How builder NVR survived and thrived after the housing bubble

August 19, 2015, 12:00 PM UTC
Ryan Homes
A Ryan Homes property under construction in Ijamsville, Md., on Tuesday, July 26, 2011. NVR, Inc., ticker symbol NVR constructs homes under the Ryan Homes trade name. (AP Photo/Jon Elswick)
Photograph by Jon Elswick—AP

Of all the industries to get hit hard by the financial crisis, America’s homebuilders may have been dealt the most crippling blow. Builders are still wrestling with the financial consequences of their decisions during the housing bubble, including the debt they amassed while gobbling up land.

Founded: 1980
CEO: Paul Saville
Headquarters: Reston, Va.
Employees: 3,942
The Business: Building and selling homes in Washington, D.C., ­Baltimore, Pittsburgh, and other major markets.

But the nation’s fifth-biggest homebuilder sidestepped most of this drama. NVR (NVR), based in Reston, Va., operates with a “just-in-time” model unique in the industry, wherein the firm options, rather than buys, the land it intends to build on. That strategy has helped keep the firm’s balance sheet clean and its profit margins fat. “They’re the only builder that never lost money throughout the whole downturn,” notes Alex Barron, founder and senior research analyst of the Housing Research Center, and NVR’s stock price reflects that stability (see chart below).

NVR sold roughly 12,400 homes in the past 12 months—up 8% from the year before and good for $4.65 billion in revenue. The company has benefited from healthy sales in the Washington, D.C., and Baltimore metro areas, where it has market share of 20% and 30%, respectively. That kind of superior market share is key to NVR’s “land-light” strategy. It’s the leading builder in most markets where it operates (others include Pittsburgh and Philadelphia), which gives it the leverage to get developers to accept options rather than outright purchases. That, in turn, lets NVR avoid debt, explains Morningstar analyst James Krapfel.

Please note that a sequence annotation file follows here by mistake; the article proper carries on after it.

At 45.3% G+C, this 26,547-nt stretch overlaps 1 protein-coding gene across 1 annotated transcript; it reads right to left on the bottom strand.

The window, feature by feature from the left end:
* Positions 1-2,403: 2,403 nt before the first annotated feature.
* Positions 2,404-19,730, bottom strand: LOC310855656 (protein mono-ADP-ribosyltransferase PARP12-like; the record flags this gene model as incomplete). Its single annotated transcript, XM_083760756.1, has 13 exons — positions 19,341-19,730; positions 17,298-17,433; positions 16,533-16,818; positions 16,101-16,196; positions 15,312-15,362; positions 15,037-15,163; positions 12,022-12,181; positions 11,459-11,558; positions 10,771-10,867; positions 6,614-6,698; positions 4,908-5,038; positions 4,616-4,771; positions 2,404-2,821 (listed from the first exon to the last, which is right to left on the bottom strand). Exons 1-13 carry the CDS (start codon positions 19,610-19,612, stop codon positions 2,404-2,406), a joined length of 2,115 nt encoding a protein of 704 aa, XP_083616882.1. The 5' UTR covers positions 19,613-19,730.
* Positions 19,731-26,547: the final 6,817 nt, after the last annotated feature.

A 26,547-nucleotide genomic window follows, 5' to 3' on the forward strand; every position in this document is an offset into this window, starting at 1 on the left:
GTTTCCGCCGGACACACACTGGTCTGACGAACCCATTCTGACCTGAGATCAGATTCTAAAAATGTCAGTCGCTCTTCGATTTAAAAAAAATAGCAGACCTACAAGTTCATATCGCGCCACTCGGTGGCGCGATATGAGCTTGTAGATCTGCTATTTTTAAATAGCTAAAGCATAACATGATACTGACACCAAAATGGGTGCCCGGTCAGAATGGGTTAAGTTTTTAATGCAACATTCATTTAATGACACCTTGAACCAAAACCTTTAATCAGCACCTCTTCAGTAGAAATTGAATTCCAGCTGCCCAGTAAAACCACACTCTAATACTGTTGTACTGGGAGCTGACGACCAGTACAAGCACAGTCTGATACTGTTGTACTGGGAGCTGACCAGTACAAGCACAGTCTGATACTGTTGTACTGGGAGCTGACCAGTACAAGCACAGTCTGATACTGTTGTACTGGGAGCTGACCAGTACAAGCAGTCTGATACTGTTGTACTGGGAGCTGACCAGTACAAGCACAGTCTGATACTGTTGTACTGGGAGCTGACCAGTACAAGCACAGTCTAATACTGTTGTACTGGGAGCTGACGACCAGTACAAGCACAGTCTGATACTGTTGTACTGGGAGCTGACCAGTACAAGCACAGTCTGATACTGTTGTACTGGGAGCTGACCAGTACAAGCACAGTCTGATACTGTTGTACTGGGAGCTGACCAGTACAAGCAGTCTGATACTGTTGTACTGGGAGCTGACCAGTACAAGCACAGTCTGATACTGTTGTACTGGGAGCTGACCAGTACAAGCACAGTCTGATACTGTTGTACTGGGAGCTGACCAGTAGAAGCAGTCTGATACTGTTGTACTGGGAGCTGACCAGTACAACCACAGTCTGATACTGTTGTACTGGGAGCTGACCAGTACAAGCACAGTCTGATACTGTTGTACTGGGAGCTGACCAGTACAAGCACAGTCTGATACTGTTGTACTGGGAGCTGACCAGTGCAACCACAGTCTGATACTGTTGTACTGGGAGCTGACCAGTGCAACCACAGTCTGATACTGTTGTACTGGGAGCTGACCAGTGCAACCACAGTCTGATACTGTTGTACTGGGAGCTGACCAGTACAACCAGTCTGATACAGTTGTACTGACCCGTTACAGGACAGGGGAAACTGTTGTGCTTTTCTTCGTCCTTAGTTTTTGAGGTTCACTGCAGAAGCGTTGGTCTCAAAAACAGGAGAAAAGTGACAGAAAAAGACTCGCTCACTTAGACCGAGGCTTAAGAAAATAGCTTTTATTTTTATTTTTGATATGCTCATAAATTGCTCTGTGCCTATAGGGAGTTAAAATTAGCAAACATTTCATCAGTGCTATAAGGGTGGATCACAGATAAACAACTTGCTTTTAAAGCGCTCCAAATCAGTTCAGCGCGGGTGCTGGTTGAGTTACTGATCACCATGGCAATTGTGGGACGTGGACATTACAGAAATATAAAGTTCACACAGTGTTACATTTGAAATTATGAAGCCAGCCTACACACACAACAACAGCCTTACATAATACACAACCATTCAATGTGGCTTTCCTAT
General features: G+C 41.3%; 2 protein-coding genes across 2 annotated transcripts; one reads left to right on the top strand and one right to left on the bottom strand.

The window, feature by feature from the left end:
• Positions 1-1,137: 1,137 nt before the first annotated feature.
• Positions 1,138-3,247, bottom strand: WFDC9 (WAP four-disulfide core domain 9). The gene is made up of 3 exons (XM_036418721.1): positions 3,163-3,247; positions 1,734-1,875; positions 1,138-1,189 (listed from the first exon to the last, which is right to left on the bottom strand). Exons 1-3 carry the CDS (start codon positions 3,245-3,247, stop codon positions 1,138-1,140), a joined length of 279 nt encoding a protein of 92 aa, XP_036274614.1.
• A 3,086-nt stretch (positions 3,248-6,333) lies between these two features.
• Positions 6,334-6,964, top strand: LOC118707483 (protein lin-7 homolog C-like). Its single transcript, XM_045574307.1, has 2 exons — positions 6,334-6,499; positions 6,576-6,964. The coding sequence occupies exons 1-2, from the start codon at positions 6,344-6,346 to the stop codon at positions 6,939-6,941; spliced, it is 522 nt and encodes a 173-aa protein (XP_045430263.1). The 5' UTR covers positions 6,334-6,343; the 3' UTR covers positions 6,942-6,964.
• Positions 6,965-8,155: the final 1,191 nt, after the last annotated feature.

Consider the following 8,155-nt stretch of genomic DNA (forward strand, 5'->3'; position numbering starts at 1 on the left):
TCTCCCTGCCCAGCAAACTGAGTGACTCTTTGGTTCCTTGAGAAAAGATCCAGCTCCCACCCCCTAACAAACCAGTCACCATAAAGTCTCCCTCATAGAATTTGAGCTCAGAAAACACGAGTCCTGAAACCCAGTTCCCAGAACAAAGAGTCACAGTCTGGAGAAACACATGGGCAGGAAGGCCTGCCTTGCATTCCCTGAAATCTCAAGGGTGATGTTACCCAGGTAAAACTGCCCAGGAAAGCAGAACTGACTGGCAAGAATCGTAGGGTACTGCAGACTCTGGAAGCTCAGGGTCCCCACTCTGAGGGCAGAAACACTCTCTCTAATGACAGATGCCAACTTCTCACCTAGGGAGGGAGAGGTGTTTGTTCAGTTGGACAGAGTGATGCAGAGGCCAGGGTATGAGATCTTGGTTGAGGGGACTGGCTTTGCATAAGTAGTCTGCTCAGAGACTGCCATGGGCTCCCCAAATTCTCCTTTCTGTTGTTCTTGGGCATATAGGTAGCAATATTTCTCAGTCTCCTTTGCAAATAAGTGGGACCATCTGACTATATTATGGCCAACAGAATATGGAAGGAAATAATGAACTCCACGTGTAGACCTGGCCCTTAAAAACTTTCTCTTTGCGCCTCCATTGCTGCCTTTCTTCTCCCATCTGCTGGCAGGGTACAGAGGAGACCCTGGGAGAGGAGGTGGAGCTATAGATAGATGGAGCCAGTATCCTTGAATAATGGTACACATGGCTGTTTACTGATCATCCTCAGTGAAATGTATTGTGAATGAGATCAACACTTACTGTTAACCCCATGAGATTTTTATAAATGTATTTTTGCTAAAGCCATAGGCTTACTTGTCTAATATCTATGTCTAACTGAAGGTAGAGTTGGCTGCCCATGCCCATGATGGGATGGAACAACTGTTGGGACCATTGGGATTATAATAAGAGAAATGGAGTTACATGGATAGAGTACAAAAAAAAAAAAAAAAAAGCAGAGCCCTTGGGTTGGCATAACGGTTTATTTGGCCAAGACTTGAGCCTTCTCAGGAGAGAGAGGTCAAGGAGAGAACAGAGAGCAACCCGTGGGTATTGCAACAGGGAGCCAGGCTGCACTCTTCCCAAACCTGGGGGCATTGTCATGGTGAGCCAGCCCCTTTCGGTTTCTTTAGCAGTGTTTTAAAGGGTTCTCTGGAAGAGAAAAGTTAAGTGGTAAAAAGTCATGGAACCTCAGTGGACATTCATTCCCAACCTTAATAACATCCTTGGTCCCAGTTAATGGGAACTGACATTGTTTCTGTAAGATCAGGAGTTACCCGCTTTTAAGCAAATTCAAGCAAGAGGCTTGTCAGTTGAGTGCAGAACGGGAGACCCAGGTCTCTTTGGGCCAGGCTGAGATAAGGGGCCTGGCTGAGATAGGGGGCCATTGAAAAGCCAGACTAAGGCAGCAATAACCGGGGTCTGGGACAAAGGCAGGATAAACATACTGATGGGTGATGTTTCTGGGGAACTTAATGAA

NVR’s aversion to debt may reflect a lesson learned. The company was formed when NVR Homes acquired Ryan Homes in a leveraged buyout in 1987. The debt load from that deal weighed down the company and helped drive NVR into Chapter 11 bankruptcy in 1990. Chairman Dwight Schar and current CEO Paul Saville, who succeeded Schar in 2005, were both with NVR during the ordeal. (The two executives did not respond to interview requests.)

There is a downside to a just-in-time strategy: Barron says NVR’s unwillingness to own land could put a modest damper on its profits if housing sales return to boom levels. But demographics are on the company’s side: Millennials, the largest generation in U.S. history, are reaching prime home-buying age—just in time, perhaps, to keep NVR’s momentum alive.

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A version of this article appears in the September 1, 2015 issue of Fortune magazine with the headline “Seizing Their Moment — Homes built on debt-free foundations.”